In the beauty contest between Leah and Rachel in Genesis 29:17, we are told that Leah’s eyes were “weak” (rakkoth), and (or “but”) Rachel was “beautiful of form and beautiful of appearance.” So what does that mean?
English Bibles lean toward the opinion that Leah’s eyes were “weak,” but “soft,” “tender,” and “delicate” are also strong contenders for how to translate this line. Let’s take a look at all the uses of this adjective in the Hebrew Bible, and you can decide for yourself. (Please note that even the translation “but” versus “and” here is entirely based on our hunch as to whether a negative comparison is being made, or simply “here is Leah, and here is Rachel,” with no value judgment on either description.)
In Genesis 18:7, Abraham grabs a calf from the herd, “rak and good,” usually translated “tender.” In Proverbs 4:3, Solomon describes his earliest memories of his father’s teaching when he was rak (tender) and the only child of his mother. Ezekiel 17:22 speaks of plucking off a “tender” branch from the top of a tree.
“Tender and delicate” is an expression to describe both men and women who then become heartless cannibals of their own children (Deuteronomy 28:54, 56). It is also used in Isaiah 47:1 in a declaration to the virgin Babylon: “You shall no longer be called tender and delicate.”
The expression “tender of heart” is used in Deuteronomy 20:8, where military officers command the troops that anyone who is “fearful or tender of heart” to go home. It is also used three times in Chronicles to describe Solomon as “a boy and tender of heart” and therefore too inexperienced to run a Temple construction project, and Rehoboam (in a verbatim expression) as unable to stand up to bad advice from worthless scoundrels around him (see 1 Chronicles 22:5, 29:1; 2 Chronicles 13:7).
“Soft” is a good translation in famous lines such as Proverbs 15:1, “A soft answer turns away wrath,” and Proverbs 25:15, “A soft tongue can break a bone.” This meaning also fits in Job 40:27 about Leviathan: “Will he speak soft words to you?”
“Weak” seems to be the best way to translate this word in Genesis 33:13, where Jacob says he cannot keep up with the pace of his brother Esau, because his children are “weak/frail” and his flocks are nursing. A very revealing statement that uses this word is in 2 Samuel 3:39, where David makes excuses as to why he cannot punish Joab for murdering Abner, the opposing general who came to make peace: “Today I am weak, though I am anointed king. These men, the sons of Zeruiah, are too harsh for me.” (Sounds like David owed too much to the warriors who helped put him in power!)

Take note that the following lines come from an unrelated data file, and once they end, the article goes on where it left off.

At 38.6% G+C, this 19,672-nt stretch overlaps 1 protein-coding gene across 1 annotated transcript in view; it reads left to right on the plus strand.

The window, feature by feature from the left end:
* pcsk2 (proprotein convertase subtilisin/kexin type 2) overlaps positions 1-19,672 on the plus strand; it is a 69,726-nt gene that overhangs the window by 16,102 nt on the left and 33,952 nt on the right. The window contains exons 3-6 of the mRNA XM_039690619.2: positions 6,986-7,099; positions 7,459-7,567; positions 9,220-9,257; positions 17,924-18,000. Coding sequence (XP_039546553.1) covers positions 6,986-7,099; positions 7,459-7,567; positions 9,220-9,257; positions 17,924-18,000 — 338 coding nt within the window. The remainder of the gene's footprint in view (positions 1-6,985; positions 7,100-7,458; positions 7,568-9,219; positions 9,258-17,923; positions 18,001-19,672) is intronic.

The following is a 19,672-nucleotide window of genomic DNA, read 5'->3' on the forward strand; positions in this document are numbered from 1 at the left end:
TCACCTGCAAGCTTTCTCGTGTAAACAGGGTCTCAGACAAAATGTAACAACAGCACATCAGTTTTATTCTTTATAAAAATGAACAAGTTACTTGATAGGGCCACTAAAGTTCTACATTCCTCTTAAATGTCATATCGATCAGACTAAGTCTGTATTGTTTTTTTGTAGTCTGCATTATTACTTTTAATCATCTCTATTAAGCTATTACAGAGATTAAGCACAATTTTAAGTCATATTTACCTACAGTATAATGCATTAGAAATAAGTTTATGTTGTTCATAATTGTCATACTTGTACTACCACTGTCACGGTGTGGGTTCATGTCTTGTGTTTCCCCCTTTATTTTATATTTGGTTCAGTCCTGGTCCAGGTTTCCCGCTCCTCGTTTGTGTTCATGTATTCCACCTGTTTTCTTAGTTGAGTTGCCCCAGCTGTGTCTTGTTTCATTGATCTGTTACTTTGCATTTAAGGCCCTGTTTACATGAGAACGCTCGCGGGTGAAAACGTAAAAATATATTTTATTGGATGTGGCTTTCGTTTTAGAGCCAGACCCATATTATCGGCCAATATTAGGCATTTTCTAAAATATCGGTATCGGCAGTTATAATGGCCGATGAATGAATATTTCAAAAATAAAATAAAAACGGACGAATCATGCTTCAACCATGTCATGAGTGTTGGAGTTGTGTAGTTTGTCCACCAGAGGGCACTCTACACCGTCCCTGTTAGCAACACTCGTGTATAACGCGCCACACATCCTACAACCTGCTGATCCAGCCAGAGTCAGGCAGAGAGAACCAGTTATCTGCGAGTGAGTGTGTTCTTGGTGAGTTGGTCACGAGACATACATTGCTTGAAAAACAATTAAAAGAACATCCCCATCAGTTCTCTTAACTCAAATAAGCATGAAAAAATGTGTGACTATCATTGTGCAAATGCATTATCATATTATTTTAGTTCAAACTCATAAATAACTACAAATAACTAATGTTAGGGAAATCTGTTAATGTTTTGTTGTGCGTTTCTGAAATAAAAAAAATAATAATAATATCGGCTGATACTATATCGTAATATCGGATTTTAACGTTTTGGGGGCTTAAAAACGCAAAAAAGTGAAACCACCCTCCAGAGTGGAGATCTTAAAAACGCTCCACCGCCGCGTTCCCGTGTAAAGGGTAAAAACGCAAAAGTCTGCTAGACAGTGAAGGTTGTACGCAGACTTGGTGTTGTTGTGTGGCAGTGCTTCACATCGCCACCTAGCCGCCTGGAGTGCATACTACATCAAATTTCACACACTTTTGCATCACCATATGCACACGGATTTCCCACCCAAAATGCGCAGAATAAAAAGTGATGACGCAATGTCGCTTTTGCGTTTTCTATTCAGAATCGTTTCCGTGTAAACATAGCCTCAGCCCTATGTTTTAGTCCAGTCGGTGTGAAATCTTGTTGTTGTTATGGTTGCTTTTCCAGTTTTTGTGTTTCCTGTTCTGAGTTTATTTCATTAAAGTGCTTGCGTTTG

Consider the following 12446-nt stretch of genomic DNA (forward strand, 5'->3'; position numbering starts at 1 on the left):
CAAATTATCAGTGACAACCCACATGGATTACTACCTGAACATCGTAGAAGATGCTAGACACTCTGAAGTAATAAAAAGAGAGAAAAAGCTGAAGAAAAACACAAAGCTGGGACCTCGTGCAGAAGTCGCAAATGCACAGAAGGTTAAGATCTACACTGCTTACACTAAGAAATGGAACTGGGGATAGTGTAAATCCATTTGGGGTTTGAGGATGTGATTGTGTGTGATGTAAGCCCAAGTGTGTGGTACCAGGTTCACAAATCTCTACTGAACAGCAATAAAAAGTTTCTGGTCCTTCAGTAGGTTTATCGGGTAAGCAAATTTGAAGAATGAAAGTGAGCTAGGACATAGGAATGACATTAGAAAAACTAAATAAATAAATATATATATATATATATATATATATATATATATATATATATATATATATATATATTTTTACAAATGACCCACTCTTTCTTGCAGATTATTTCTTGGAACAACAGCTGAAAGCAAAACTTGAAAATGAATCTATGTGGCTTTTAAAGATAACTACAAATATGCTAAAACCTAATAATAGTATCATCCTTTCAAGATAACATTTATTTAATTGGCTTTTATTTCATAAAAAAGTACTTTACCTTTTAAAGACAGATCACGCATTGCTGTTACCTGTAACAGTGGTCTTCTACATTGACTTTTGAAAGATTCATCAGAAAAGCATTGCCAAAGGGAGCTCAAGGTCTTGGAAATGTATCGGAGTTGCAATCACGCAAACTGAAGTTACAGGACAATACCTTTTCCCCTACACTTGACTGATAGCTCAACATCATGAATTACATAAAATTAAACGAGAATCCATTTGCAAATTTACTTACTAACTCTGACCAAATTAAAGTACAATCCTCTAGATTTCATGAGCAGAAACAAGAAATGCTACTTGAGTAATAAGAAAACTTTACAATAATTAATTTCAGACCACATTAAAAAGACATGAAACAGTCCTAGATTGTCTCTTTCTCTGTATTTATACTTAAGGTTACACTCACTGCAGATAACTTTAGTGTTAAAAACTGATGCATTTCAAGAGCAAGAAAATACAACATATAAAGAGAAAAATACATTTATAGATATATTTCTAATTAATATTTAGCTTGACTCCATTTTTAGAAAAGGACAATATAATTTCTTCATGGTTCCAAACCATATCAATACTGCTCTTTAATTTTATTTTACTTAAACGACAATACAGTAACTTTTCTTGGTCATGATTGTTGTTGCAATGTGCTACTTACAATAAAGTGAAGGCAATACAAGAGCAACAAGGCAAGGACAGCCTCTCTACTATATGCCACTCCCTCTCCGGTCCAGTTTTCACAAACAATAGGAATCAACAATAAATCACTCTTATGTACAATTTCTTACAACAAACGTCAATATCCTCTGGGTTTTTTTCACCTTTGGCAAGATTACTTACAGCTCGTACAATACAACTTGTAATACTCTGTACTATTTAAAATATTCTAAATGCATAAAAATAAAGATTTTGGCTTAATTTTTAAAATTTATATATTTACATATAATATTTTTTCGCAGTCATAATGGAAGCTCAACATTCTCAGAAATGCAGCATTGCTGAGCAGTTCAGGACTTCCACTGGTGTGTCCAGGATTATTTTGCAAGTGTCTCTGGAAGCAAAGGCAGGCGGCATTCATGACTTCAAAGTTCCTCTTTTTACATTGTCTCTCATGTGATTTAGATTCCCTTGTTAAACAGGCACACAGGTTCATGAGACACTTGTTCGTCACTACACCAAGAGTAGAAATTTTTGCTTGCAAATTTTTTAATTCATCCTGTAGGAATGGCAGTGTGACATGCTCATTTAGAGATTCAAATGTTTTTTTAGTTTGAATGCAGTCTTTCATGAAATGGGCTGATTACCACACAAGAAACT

The related stative verb form “to be tender” is used eight times in the Hebrew Bible. In 2 Kings 22:19 (= 2 Chronicles 34:27), Huldah the prophetess says that King Josiah’s heart was “penitent” (literally “was soft” as opposed to hard or stubborn). In Psalm 55:21, David says that his enemy’s words “were softer” than oil, but they were drawn swords. Isaiah (1:6) says that Zion’s wounds have not been “softened” with oil. And in three places, we find exhortations that the listeners’ hearts should not “be soft” or faint (Deuteronomy 20:3, Isaiah 7:4, Jeremiah 51:46), plus a declaration in Job 23:16 that God had made his heart that way.
That’s all the times this adjective rak and its related verb are used in the Hebrew Bible. So, which is it in the case of Leah’s eyes: weak, soft, tender, or delicate? You make the call. Just know what the options are. The truth of God’s word does not hang in the balance on which meaning we prefer.
So how does it all play out? One of my parishioners has suggested that while Jacob chooses Rachel as the winner of this beauty contest at the beginning of the story, in the end Leah ends up being more loved than Rachel, perhaps because of all of the children she bore to him. I’m not so sure I agree with him, but yes, I have always thought it was curious that Leah gets buried with Jacob in the family burial cave at Qiryat-Arba, while Rachel gets buried on the side of the road on the way to Bethlehem. How crazy that the line of Jacob’s royal descendants all seems to hang on a beauty contest between two sets of eyes!
If the account of Rachel and Leah is fiction, the above question is unanswerable and irrelevant (Rachel’s Tomb itself would become a fictionally-motivated name). But the fiction approach is unnecessary. Only the historical Jacob knows whether he ever came to truly love Leah as strongly as he loved Rachel. Their story becomes a living illustration of the downside of polygamy as a departure from God’s explicit intention for sex and marriage (see my recent post “God’s Sex Mandate” at http://www.patheos.com/blogs/tomhobson/2017/09/gods-sex-mandate-two-shall-become-one-flesh/), as well as a living illustration of why the later Law of Moses forbids marriage between a man and two sisters simultaneously (Leviticus 18:18).
It is uncanny how God is able to use messed-up sexual behavior that is contrary to his intention, in order to achieve important long-range sovereign plans. God overturns the results of the beauty contest between two sets of eyes. God actually uses the trickery of a pushy Syrian sheep rancher to con Jacob into a marriage he never would have chosen, in order for his unwanted wife to become the mother of the future royal line, and ultimately of the Messiah.
Leah’s “soft” eyes are eventually mirrored in the eyes of the earthly Jesus. But today, his eyes are a flame of fire as he awaits the appointed time for his return to Planet Earth.